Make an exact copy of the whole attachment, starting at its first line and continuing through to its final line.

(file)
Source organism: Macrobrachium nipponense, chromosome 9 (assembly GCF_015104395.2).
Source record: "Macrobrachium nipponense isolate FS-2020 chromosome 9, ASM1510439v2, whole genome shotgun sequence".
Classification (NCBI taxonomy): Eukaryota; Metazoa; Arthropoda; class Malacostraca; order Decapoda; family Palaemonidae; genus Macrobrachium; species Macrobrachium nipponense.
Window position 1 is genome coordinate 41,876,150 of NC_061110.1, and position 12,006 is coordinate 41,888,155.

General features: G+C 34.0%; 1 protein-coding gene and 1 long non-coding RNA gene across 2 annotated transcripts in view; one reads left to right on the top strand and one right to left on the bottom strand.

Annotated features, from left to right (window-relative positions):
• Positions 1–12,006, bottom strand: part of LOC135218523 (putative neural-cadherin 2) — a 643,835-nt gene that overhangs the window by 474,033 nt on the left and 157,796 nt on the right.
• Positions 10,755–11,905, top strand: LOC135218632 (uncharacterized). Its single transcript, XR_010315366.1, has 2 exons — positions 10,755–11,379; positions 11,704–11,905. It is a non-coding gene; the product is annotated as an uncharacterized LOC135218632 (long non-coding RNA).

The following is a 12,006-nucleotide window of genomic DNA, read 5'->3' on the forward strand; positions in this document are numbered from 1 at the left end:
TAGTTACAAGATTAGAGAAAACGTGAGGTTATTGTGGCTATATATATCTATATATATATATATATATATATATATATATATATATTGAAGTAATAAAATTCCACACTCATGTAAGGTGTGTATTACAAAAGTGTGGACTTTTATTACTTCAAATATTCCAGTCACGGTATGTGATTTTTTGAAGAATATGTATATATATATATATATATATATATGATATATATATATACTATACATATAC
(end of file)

Source organism: Macrobrachium nipponense, chromosome 9 (assembly GCF_015104395.2).
Source record: "Macrobrachium nipponense isolate FS-2020 chromosome 9, ASM1510439v2, whole genome shotgun sequence".
Classification (NCBI taxonomy): Eukaryota; Metazoa; Arthropoda; class Malacostraca; order Decapoda; family Palaemonidae; genus Macrobrachium; species Macrobrachium nipponense.
Window position 1 is genome coordinate 41,876,150 of NC_061110.1, and position 12,006 is coordinate 41,888,155.

General features: G+C 34.0%; 1 protein-coding gene and 1 long non-coding RNA gene across 2 annotated transcripts in view; one reads left to right on the top strand and one right to left on the bottom strand.

Annotated features, from left to right (window-relative positions):
• Positions 1–12,006, bottom strand: part of LOC135218523 (putative neural-cadherin 2) — a 643,835-nt gene that overhangs the window by 474,033 nt on the left and 157,796 nt on the right.
• Positions 10,755–11,905, top strand: LOC135218632 (uncharacterized). Its single transcript, XR_010315366.1, has 2 exons — positions 10,755–11,379; positions 11,704–11,905. It is a non-coding gene; the product is annotated as an uncharacterized LOC135218632 (long non-coding RNA).

The following is a 12,006-nucleotide window of genomic DNA, read 5'->3' on the forward strand; positions in this document are numbered from 1 at the left end:
TAGTTACAAGATTAGAGAAAACGTGAGGTTATTGTGGCTATATATATCTATATATATATATATATATATATATATATATATATATTGAAGTAATAAAATTCCACACTCATGTAAGGTGTGTATTACAAAAGTGTGGACTTTTATTACTTCAAATATTCCAGTCACGGTATGTGATTTTTTGAAGAATATGTATATATATATATATATATATATATGATATATATATATACTATACATATAC